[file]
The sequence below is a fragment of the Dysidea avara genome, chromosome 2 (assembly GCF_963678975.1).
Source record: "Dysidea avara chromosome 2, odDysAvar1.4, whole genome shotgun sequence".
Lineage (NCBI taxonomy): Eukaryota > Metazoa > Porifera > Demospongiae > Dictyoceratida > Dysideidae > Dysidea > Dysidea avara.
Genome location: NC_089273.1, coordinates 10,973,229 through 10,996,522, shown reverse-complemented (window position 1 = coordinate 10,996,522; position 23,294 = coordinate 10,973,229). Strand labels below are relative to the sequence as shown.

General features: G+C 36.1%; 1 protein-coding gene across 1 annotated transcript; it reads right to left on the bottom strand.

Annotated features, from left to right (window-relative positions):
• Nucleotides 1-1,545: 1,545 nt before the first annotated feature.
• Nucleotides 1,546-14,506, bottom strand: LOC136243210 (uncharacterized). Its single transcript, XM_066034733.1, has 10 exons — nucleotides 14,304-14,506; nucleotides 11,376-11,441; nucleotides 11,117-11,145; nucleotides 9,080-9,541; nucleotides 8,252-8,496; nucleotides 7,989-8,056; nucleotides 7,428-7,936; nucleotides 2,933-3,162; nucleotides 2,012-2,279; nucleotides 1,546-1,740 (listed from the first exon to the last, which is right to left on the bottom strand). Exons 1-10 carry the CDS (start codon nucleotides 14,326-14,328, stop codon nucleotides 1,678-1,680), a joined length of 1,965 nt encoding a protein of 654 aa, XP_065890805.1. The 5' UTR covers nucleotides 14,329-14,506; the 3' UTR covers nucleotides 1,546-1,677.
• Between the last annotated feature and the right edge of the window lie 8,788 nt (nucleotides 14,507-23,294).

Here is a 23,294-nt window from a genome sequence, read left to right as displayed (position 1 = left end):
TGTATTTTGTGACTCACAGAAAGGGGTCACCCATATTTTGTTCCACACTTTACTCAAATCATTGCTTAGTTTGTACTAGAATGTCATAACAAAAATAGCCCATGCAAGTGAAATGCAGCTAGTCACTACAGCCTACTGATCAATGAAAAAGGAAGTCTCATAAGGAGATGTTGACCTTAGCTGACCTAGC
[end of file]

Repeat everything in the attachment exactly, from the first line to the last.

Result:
The sequence below is a fragment of the Dysidea avara genome, chromosome 2 (assembly GCF_963678975.1).
Source record: "Dysidea avara chromosome 2, odDysAvar1.4, whole genome shotgun sequence".
Lineage (NCBI taxonomy): Eukaryota > Metazoa > Porifera > Demospongiae > Dictyoceratida > Dysideidae > Dysidea > Dysidea avara.
Genome location: NC_089273.1, coordinates 10,973,229 through 10,996,522, shown reverse-complemented (window position 1 = coordinate 10,996,522; position 23,294 = coordinate 10,973,229). Strand labels below are relative to the sequence as shown.

General features: G+C 36.1%; 1 protein-coding gene across 1 annotated transcript; it reads right to left on the bottom strand.

Annotated features, from left to right (window-relative positions):
• Nucleotides 1-1,545: 1,545 nt before the first annotated feature.
• Nucleotides 1,546-14,506, bottom strand: LOC136243210 (uncharacterized). Its single transcript, XM_066034733.1, has 10 exons — nucleotides 14,304-14,506; nucleotides 11,376-11,441; nucleotides 11,117-11,145; nucleotides 9,080-9,541; nucleotides 8,252-8,496; nucleotides 7,989-8,056; nucleotides 7,428-7,936; nucleotides 2,933-3,162; nucleotides 2,012-2,279; nucleotides 1,546-1,740 (listed from the first exon to the last, which is right to left on the bottom strand). Exons 1-10 carry the CDS (start codon nucleotides 14,326-14,328, stop codon nucleotides 1,678-1,680), a joined length of 1,965 nt encoding a protein of 654 aa, XP_065890805.1. The 5' UTR covers nucleotides 14,329-14,506; the 3' UTR covers nucleotides 1,546-1,677.
• Between the last annotated feature and the right edge of the window lie 8,788 nt (nucleotides 14,507-23,294).

Here is a 23,294-nt window from a genome sequence, read left to right as displayed (position 1 = left end):
TGTATTTTGTGACTCACAGAAAGGGGTCACCCATATTTTGTTCCACACTTTACTCAAATCATTGCTTAGTTTGTACTAGAATGTCATAACAAAAATAGCCCATGCAAGTGAAATGCAGCTAGTCACTACAGCCTACTGATCAATGAAAAAGGAAGTCTCATAAGGAGATGTTGACCTTAGCTGACCTAGC